The paper begins by asserting the need for bioethical and related philosophical considerations in the emerging subspecialty Positive Psychiatry. Further discussion proceeds after offering operational definitions of the concepts fundamental to the field – Bioethics, Positive Psychology, Positive Psychiatry and Positive Mental Health - with their conceptual analysis to show their areas of connect and disconnect. It then studies the implications of positive and negative findings in the field, and presents the Positive Psychosocial Factors (PPSFs) like Resilience, Optimism, Personal Mastery, Wisdom, Religion/Spirituality, Social relationships and support, Engagement in pleasant events etc. It then evaluates them on the basis of the 4-principled bioethical model of Beneficence, Non-malfeasance, Autonomy and Justice (Beauchamp and Childress, 2009[5], 2013[6]), first offering a brief clarification of these principles and then their bioethical analysis based on the concepts of ‘Common Morality’, ‘Specific Morality’, ‘Specification’, ‘Balancing’ and ‘Double Effects’. The paper then looks into the further development of the branch by studying the connectivity, synergy and possible antagonism of the various Positive Psychosocial Factors, and presents technical terms in place of common terms so that they carry least baggage. It also takes note of the salient points of caution and alarm that many incisive analysts have presented about further development in the related field of Positive Mental Health. Finally, the paper looks at where, and how, the field is headed, and why, if at all, it is proper it is headed there, based on Aristotle's concept of the four causes - Material, Efficient, Formal and Final. Suitable case vignettes are presented all through the write-up to clarify concepts. PMID:28031624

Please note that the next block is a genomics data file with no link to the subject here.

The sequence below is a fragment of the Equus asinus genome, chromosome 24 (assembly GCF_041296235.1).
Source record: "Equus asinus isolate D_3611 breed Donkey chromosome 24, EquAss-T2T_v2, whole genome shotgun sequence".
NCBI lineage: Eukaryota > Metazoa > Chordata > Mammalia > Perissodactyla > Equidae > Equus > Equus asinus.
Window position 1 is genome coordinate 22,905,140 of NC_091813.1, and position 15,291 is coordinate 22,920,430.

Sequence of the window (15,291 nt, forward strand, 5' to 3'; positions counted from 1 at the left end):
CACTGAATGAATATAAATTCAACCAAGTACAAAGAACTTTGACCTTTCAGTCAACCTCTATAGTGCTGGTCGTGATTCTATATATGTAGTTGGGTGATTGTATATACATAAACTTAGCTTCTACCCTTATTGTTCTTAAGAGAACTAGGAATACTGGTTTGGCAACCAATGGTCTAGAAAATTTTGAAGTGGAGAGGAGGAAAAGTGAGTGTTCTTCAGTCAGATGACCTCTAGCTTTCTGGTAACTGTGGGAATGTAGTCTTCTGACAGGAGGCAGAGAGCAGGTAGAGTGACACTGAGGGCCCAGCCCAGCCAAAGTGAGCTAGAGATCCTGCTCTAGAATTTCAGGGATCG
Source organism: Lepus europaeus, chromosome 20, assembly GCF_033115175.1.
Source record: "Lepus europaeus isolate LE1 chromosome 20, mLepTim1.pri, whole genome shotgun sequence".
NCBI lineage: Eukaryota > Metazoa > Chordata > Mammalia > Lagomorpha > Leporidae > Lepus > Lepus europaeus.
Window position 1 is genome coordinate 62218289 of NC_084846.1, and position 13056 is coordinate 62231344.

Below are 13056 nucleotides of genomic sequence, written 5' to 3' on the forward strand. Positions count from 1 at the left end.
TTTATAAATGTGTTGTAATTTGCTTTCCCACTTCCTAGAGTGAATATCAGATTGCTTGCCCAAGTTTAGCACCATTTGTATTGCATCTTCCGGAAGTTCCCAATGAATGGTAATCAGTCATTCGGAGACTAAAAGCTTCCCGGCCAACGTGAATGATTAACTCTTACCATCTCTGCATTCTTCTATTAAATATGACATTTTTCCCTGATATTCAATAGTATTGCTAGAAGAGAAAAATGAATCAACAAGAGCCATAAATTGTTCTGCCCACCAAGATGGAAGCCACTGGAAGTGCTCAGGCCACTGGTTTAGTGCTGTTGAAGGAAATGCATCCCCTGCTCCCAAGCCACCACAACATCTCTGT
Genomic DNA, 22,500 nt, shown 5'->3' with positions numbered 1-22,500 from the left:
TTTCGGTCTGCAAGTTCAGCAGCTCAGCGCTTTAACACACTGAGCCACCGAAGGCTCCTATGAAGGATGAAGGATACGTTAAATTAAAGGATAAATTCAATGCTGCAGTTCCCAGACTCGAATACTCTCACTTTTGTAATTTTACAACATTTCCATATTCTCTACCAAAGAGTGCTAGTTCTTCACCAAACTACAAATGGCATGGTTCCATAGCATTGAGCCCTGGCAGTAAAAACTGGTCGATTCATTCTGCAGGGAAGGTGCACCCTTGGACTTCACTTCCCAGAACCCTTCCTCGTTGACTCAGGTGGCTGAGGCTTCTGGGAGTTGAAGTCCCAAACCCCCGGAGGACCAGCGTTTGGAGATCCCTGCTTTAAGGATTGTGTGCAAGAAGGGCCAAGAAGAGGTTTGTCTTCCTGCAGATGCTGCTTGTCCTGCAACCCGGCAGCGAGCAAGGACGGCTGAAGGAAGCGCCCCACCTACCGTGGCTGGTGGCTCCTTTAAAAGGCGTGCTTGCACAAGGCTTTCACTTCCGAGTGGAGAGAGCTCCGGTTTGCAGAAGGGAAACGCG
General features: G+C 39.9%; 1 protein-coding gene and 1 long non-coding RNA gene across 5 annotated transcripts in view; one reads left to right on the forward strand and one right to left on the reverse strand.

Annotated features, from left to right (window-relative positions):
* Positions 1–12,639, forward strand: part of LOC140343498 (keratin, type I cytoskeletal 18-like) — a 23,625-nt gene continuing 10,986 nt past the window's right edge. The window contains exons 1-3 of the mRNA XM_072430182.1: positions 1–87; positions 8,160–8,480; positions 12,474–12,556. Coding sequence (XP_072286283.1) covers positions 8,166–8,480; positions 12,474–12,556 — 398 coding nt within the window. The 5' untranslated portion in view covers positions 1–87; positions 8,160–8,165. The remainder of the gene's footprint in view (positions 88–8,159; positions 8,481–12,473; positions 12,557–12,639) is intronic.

17. La ciudadanía como ámbito de integración social ante el fenómeno de las migraciones

    Directory of Open Access Journals (Sweden)

    Santamarina, Cristina

    2010-08-01